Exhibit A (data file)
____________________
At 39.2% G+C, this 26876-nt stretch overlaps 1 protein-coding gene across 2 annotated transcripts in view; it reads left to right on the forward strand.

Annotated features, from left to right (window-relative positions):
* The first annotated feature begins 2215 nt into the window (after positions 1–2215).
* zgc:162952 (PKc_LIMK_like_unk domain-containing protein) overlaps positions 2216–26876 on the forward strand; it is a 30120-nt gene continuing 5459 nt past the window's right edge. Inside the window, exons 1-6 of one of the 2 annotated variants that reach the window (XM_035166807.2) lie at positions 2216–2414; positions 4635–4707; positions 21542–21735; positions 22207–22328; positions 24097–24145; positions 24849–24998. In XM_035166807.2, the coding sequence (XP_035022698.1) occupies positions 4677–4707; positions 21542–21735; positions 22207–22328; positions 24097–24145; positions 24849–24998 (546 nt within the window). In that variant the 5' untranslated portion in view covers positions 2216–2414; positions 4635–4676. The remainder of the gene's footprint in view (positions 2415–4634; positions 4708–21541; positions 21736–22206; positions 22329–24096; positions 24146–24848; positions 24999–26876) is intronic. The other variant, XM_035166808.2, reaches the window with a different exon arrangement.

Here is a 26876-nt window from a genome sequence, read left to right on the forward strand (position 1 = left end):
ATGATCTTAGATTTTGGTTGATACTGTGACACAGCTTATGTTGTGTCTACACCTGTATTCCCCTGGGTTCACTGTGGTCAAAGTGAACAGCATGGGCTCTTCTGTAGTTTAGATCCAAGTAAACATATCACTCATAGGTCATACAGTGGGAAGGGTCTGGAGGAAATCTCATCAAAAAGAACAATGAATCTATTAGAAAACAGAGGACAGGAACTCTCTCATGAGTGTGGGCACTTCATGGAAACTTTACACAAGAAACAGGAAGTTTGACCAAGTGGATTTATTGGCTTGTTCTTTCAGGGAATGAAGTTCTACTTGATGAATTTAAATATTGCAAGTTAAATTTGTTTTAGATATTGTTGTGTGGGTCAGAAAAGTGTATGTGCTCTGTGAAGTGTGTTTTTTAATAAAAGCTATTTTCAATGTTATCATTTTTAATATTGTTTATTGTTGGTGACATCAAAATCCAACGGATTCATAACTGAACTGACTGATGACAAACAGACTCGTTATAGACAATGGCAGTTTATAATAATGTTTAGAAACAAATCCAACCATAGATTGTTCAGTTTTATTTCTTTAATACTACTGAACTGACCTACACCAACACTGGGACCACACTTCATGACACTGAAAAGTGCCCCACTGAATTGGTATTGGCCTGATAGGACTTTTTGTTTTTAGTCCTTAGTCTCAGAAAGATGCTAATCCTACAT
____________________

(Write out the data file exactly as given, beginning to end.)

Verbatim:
At 39.2% G+C, this 26876-nt stretch overlaps 1 protein-coding gene across 2 annotated transcripts in view; it reads left to right on the forward strand.

Annotated features, from left to right (window-relative positions):
* The first annotated feature begins 2215 nt into the window (after positions 1–2215).
* zgc:162952 (PKc_LIMK_like_unk domain-containing protein) overlaps positions 2216–26876 on the forward strand; it is a 30120-nt gene continuing 5459 nt past the window's right edge. Inside the window, exons 1-6 of one of the 2 annotated variants that reach the window (XM_035166807.2) lie at positions 2216–2414; positions 4635–4707; positions 21542–21735; positions 22207–22328; positions 24097–24145; positions 24849–24998. In XM_035166807.2, the coding sequence (XP_035022698.1) occupies positions 4677–4707; positions 21542–21735; positions 22207–22328; positions 24097–24145; positions 24849–24998 (546 nt within the window). In that variant the 5' untranslated portion in view covers positions 2216–2414; positions 4635–4676. The remainder of the gene's footprint in view (positions 2415–4634; positions 4708–21541; positions 21736–22206; positions 22329–24096; positions 24146–24848; positions 24999–26876) is intronic. The other variant, XM_035166808.2, reaches the window with a different exon arrangement.

Here is a 26876-nt window from a genome sequence, read left to right on the forward strand (position 1 = left end):
ATGATCTTAGATTTTGGTTGATACTGTGACACAGCTTATGTTGTGTCTACACCTGTATTCCCCTGGGTTCACTGTGGTCAAAGTGAACAGCATGGGCTCTTCTGTAGTTTAGATCCAAGTAAACATATCACTCATAGGTCATACAGTGGGAAGGGTCTGGAGGAAATCTCATCAAAAAGAACAATGAATCTATTAGAAAACAGAGGACAGGAACTCTCTCATGAGTGTGGGCACTTCATGGAAACTTTACACAAGAAACAGGAAGTTTGACCAAGTGGATTTATTGGCTTGTTCTTTCAGGGAATGAAGTTCTACTTGATGAATTTAAATATTGCAAGTTAAATTTGTTTTAGATATTGTTGTGTGGGTCAGAAAAGTGTATGTGCTCTGTGAAGTGTGTTTTTTAATAAAAGCTATTTTCAATGTTATCATTTTTAATATTGTTTATTGTTGGTGACATCAAAATCCAACGGATTCATAACTGAACTGACTGATGACAAACAGACTCGTTATAGACAATGGCAGTTTATAATAATGTTTAGAAACAAATCCAACCATAGATTGTTCAGTTTTATTTCTTTAATACTACTGAACTGACCTACACCAACACTGGGACCACACTTCATGACACTGAAAAGTGCCCCACTGAATTGGTATTGGCCTGATAGGACTTTTTGTTTTTAGTCCTTAGTCTCAGAAAGATGCTAATCCTACAT